Image of speed blur - Self-hosting the IndieWeb

Discovering the IndieWeb movement was a 2015 highlight for me. It addressed many of my concerns about the direction of the modern internet, especially regarding ownership and control over that data.  But to truly own your own data, self-hosting is a must!

Background: Self-hosting your own stuff

I’m an ideas person. I have a number of projects – or, rather, project ideas – lined up, which I need to record and review. My blog provides me with the ideal space for that, as some ideas may attract the attention of others who are also interested. But why does this matter?

As someone who naturally likes to share experiences and knowledge, I see no benefit in not sharing my ideas too. After all, the web is all about sharing ideas. This matters to me, because the web is widely regarded as the most valuable asset civilised society has today (aside from the usual – like natural resources, power, warmth and sustenance)!

Owning your own data

As a small business owner, I sometimes benefit from various common business practices. For example, the standard accounting principle of straight-line depreciation means that after several years, capital assets once purchased by the business have little-to-no use for the business, meaning they become potential liabilities (both in the financial and risk-management sense). This means I am able to get hold of used, good-condition computing hardware of 4-5 years old at very little cost.

 

Two HP ProLiant tower servers, side by side. Self-hosting a website can work on much older hardware.
Even 10 year old servers still make for good general purpose machines. I’ll be using one of these for this blog, soon.  Expect plenty of caching!

 

This is useful for me, as a blogger and an IndieWeb advocate, as I can not only publish and manage all my own data, but also physically host my own data too. As I have fibre broadband running to my house, it’s now feasible to serve my blog as reasonable speeds with 10-20 Mib/sec upstream (“download speed” to you), which is sufficient for my likely traffic and audience.

This ties in nicely with one of my core beliefs, that people should be able to manage all their own data if they choose. I am technically competent enough, and have the meants at my disposal to do it. So why not!

Another driver towards this is that I wish to permanently separate “work” and “pleasure”. My business web hosting and cloud service is for my customers. Yes, we host our own web content as a business, but personal content? Well, in the interests of security and vested interests, I am pushing towards making  personal content something that is only hosted for a paying customer.

Of course, I would encourage anyone to start their own adventure self-hosting too!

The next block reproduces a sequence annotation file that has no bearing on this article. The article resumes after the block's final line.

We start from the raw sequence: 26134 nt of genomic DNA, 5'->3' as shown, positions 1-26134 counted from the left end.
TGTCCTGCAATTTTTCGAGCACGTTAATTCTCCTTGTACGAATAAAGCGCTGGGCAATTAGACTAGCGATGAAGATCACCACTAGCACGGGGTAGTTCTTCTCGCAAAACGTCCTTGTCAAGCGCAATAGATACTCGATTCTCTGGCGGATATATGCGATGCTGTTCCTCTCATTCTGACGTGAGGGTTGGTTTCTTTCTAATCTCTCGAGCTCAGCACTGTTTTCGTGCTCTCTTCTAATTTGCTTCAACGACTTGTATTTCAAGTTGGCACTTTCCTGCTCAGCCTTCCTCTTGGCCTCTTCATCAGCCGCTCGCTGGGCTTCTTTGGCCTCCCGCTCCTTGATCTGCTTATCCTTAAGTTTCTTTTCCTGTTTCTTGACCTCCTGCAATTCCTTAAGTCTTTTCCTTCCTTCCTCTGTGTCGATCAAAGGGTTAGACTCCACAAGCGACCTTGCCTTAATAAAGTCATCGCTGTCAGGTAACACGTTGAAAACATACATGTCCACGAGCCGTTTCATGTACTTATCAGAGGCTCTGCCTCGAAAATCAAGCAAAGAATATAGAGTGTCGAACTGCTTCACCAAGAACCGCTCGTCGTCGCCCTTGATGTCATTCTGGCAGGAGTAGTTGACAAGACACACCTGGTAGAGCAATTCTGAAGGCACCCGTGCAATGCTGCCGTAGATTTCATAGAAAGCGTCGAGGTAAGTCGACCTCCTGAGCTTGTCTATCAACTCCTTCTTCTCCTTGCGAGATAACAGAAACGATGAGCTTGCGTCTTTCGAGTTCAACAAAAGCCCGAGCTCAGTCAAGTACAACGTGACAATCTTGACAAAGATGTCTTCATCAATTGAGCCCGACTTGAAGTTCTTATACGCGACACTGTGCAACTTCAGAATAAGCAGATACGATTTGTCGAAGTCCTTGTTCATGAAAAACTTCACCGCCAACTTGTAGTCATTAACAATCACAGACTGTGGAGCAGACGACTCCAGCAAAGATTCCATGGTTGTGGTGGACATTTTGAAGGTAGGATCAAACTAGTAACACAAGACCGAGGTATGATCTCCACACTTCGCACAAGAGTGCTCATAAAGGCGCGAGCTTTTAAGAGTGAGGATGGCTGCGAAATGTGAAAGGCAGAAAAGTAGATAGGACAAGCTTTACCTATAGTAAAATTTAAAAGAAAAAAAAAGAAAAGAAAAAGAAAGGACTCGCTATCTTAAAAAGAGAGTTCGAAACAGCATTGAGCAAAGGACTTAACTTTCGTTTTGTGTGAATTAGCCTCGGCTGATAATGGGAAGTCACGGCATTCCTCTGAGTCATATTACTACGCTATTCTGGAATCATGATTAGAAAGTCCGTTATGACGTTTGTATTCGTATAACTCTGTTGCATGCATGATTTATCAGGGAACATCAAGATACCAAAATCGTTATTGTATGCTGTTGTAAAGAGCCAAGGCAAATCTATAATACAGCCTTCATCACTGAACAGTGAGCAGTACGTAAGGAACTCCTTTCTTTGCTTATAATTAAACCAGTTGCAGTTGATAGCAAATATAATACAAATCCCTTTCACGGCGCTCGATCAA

Many bridges to cross

Naturally, taking on this type of arrangement has various challenges attached. Here is a selection of the tasks still to be achieved:

  • Convert some space in house for hosting
    • Create a level screed
    • Sort out wiring
    • Fire detection/resistance considerations
    • Power supply (e.g. UPS)
    • Physical security
  • Get server cabinet & rack it up
  • Configure firewall(s)/routing accordingly
  • Implement back-up – and possibly failover – processes

Step one: documentation

Whilst I am progressing these endeavours, it would be remiss if I didn’t document them. There is a lot to be said for the benefits (to a devop, anyway) of hosting one’s own sites and data, but naturally my blog must carry on while I am in the process of building its new home.

A quick jiggle around of my site’s menu structure will hopefully clarify where you can see this work, going forwards (hint, check the projects menu).

Taking it from here

If you are interested in hosting your own servers and being in direct control over your content/data, why not subscribe to this blog’s RSS feed or subscribe by email (form towards footer). Or if you have comments, just “Leave a Reply” beneath! 🙂

I had been cultivating a fascination with Jekyll for blogging for a short while. It looked oh so clean, and minimalist, and sleek. It has its fans, for sure, and I am one of them.

If I were starting my blog from this day, I would almost certainly consider using Jekyll for it, rather than WordPress.

WordPress: better the devil?

But, I am not. Back in 2007 (can it really be so long ago?!), when I started blogging, I didn’t give much thought to my requirements eight years down the line. And the funny thing is, they have hardly changed.

Org2Blog is everything I need from blogging. It’s quick, because I can compose my text in Emacs, and also supply my category and tag information directly too.